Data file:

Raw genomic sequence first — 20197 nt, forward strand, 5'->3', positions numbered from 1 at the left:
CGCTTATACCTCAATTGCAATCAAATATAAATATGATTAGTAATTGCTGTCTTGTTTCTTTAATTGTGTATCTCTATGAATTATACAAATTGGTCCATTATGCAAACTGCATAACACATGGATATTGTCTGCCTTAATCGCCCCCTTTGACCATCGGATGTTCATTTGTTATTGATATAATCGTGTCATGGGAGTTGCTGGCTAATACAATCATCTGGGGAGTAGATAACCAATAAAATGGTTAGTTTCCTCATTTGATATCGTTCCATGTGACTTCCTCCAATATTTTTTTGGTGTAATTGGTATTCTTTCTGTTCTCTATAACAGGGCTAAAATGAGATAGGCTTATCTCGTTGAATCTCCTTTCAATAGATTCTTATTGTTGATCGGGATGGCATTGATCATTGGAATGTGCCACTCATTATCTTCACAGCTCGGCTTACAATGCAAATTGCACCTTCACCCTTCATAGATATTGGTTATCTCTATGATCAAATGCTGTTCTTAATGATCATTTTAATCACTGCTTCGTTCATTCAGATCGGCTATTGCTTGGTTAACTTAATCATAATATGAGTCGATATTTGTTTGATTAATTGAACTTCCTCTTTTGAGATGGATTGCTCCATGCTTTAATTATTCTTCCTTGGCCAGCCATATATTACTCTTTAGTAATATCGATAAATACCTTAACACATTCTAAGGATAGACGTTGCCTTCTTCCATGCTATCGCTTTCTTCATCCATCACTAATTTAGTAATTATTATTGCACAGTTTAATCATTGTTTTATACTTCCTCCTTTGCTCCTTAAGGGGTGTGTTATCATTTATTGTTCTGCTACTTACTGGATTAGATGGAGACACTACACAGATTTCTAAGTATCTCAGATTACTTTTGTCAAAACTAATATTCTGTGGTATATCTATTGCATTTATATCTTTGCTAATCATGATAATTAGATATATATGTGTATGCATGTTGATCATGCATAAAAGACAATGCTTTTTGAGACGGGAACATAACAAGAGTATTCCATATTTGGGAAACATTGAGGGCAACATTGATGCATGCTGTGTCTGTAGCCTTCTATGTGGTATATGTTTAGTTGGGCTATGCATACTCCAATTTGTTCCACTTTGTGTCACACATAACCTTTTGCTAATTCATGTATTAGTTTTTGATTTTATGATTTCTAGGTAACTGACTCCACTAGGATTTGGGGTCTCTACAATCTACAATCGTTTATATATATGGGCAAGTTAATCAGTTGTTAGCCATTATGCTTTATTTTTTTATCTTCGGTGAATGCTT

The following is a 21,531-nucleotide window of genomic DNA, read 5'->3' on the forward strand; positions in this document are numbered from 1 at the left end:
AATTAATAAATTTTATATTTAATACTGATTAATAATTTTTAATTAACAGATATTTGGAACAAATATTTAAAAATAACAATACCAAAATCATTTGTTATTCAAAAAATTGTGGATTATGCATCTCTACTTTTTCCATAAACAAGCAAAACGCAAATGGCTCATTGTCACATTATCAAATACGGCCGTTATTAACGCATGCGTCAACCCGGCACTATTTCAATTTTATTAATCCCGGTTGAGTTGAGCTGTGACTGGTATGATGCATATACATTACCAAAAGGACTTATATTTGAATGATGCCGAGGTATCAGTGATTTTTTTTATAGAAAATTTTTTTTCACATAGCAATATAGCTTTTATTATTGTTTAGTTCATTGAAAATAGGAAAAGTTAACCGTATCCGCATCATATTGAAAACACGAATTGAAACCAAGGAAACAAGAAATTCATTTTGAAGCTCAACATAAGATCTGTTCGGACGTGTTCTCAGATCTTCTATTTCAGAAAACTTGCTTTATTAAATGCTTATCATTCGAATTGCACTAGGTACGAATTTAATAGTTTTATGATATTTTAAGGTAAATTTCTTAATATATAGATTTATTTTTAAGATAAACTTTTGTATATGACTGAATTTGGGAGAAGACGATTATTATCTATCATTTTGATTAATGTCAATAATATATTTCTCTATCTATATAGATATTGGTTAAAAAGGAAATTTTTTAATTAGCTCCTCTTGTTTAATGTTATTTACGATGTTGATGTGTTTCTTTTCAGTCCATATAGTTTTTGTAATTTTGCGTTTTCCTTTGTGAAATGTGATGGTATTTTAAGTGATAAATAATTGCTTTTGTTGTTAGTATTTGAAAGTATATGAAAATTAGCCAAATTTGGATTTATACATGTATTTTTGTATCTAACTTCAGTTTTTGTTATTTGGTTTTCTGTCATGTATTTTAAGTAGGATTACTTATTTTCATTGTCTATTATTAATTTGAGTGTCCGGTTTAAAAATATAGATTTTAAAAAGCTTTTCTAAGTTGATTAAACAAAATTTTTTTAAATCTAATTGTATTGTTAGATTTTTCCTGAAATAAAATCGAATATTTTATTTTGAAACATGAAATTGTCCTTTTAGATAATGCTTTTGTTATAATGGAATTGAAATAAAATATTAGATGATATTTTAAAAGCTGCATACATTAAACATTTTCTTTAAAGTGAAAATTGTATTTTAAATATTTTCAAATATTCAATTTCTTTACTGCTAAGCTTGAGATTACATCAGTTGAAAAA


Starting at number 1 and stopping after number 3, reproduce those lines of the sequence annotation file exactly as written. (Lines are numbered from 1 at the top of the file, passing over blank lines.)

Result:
Raw genomic sequence first — 20197 nt, forward strand, 5'->3', positions numbered from 1 at the left:
CGCTTATACCTCAATTGCAATCAAATATAAATATGATTAGTAATTGCTGTCTTGTTTCTTTAATTGTGTATCTCTATGAATTATACAAATTGGTCCATTATGCAAACTGCATAACACATGGATATTGTCTGCCTTAATCGCCCCCTTTGACCATCGGATGTTCATTTGTTATTGATATAATCGTGTCATGGGAGTTGCTGGCTAATACAATCATCTGGGGAGTAGATAACCAATAAAATGGTTAGTTTCCTCATTTGATATCGTTCCATGTGACTTCCTCCAATATTTTTTTGGTGTAATTGGTATTCTTTCTGTTCTCTATAACAGGGCTAAAATGAGATAGGCTTATCTCGTTGAATCTCCTTTCAATAGATTCTTATTGTTGATCGGGATGGCATTGATCATTGGAATGTGCCACTCATTATCTTCACAGCTCGGCTTACAATGCAAATTGCACCTTCACCCTTCATAGATATTGGTTATCTCTATGATCAAATGCTGTTCTTAATGATCATTTTAATCACTGCTTCGTTCATTCAGATCGGCTATTGCTTGGTTAACTTAATCATAATATGAGTCGATATTTGTTTGATTAATTGAACTTCCTCTTTTGAGATGGATTGCTCCATGCTTTAATTATTCTTCCTTGGCCAGCCATATATTACTCTTTAGTAATATCGATAAATACCTTAACACATTCTAAGGATAGACGTTGCCTTCTTCCATGCTATCGCTTTCTTCATCCATCACTAATTTAGTAATTATTATTGCACAGTTTAATCATTGTTTTATACTTCCTCCTTTGCTCCTTAAGGGGTGTGTTATCATTTATTGTTCTGCTACTTACTGGATTAGATGGAGACACTACACAGATTTCTAAGTATCTCAGATTACTTTTGTCAAAACTAATATTCTGTGGTATATCTATTGCATTTATATCTTTGCTAATCATGATAATTAGATATATATGTGTATGCATGTTGATCATGCATAAAAGACAATGCTTTTTGAGACGGGAACATAACAAGAGTATTCCATATTTGGGAAACATTGAGGGCAACATTGATGCATGCTGTGTCTGTAGCCTTCTATGTGGTATATGTTTAGTTGGGCTATGCATACTCCAATTTGTTCCACTTTGTGTCACACATAACCTTTTGCTAATTCATGTATTAGTTTTTGATTTTATGATTTCTAGGTAACTGACTCCACTAGGATTTGGGGTCTCTACAATCTACAATCGTTTATATATATGGGCAAGTTAATCAGTTGTTAGCCATTATGCTTTATTTTTTTATCTTCGGTGAATGCTT

The following is a 21,531-nucleotide window of genomic DNA, read 5'->3' on the forward strand; positions in this document are numbered from 1 at the left end: